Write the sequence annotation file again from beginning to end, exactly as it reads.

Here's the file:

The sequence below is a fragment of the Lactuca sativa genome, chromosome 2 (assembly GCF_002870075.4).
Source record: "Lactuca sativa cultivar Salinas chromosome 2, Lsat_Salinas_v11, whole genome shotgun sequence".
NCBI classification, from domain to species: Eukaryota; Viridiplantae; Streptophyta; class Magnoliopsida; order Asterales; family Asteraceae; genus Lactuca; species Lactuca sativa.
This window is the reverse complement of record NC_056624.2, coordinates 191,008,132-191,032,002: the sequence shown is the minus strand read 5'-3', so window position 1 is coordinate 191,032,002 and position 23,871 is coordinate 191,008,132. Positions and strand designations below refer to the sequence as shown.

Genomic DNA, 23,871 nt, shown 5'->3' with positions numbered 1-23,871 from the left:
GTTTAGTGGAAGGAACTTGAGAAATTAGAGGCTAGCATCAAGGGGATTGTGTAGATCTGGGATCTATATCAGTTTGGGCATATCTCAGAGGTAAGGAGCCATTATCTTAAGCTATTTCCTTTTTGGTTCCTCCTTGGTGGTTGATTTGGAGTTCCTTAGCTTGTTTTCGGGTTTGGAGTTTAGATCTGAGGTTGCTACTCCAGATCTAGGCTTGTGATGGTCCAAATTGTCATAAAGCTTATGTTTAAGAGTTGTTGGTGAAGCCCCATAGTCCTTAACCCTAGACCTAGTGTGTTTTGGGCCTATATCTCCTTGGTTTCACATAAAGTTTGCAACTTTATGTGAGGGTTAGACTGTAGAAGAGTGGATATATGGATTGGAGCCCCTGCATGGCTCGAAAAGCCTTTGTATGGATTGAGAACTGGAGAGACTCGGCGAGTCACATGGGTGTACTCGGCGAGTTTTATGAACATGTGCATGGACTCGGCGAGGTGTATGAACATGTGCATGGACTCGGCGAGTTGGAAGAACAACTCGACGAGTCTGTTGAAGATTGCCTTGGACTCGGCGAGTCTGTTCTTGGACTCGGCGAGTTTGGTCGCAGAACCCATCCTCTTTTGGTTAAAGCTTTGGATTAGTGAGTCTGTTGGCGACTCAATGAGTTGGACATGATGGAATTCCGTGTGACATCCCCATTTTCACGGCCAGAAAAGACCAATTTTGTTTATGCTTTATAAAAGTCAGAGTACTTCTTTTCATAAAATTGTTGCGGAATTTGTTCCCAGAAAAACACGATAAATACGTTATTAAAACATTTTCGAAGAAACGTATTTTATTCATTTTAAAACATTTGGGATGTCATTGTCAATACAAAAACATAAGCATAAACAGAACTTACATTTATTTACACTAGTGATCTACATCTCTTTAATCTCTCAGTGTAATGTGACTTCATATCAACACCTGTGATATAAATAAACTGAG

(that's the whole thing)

The sequence below is a fragment of the Lactuca sativa genome, chromosome 2 (assembly GCF_002870075.4).
Source record: "Lactuca sativa cultivar Salinas chromosome 2, Lsat_Salinas_v11, whole genome shotgun sequence".
NCBI classification, from domain to species: Eukaryota; Viridiplantae; Streptophyta; class Magnoliopsida; order Asterales; family Asteraceae; genus Lactuca; species Lactuca sativa.
This window is the reverse complement of record NC_056624.2, coordinates 191,008,132-191,032,002: the sequence shown is the minus strand read 5'-3', so window position 1 is coordinate 191,032,002 and position 23,871 is coordinate 191,008,132. Positions and strand designations below refer to the sequence as shown.

Genomic DNA, 23,871 nt, shown 5'->3' with positions numbered 1-23,871 from the left:
GTTTAGTGGAAGGAACTTGAGAAATTAGAGGCTAGCATCAAGGGGATTGTGTAGATCTGGGATCTATATCAGTTTGGGCATATCTCAGAGGTAAGGAGCCATTATCTTAAGCTATTTCCTTTTTGGTTCCTCCTTGGTGGTTGATTTGGAGTTCCTTAGCTTGTTTTCGGGTTTGGAGTTTAGATCTGAGGTTGCTACTCCAGATCTAGGCTTGTGATGGTCCAAATTGTCATAAAGCTTATGTTTAAGAGTTGTTGGTGAAGCCCCATAGTCCTTAACCCTAGACCTAGTGTGTTTTGGGCCTATATCTCCTTGGTTTCACATAAAGTTTGCAACTTTATGTGAGGGTTAGACTGTAGAAGAGTGGATATATGGATTGGAGCCCCTGCATGGCTCGAAAAGCCTTTGTATGGATTGAGAACTGGAGAGACTCGGCGAGTCACATGGGTGTACTCGGCGAGTTTTATGAACATGTGCATGGACTCGGCGAGGTGTATGAACATGTGCATGGACTCGGCGAGTTGGAAGAACAACTCGACGAGTCTGTTGAAGATTGCCTTGGACTCGGCGAGTCTGTTCTTGGACTCGGCGAGTTTGGTCGCAGAACCCATCCTCTTTTGGTTAAAGCTTTGGATTAGTGAGTCTGTTGGCGACTCAATGAGTTGGACATGATGGAATTCCGTGTGACATCCCCATTTTCACGGCCAGAAAAGACCAATTTTGTTTATGCTTTATAAAAGTCAGAGTACTTCTTTTCATAAAATTGTTGCGGAATTTGTTCCCAGAAAAACACGATAAATACGTTATTAAAACATTTTCGAAGAAACGTATTTTATTCATTTTAAAACATTTGGGATGTCATTGTCAATACAAAAACATAAGCATAAACAGAACTTACATTTATTTACACTAGTGATCTACATCTCTTTAATCTCTCAGTGTAATGTGACTTCATATCAACACCTGTGATATAAATAAACTGAG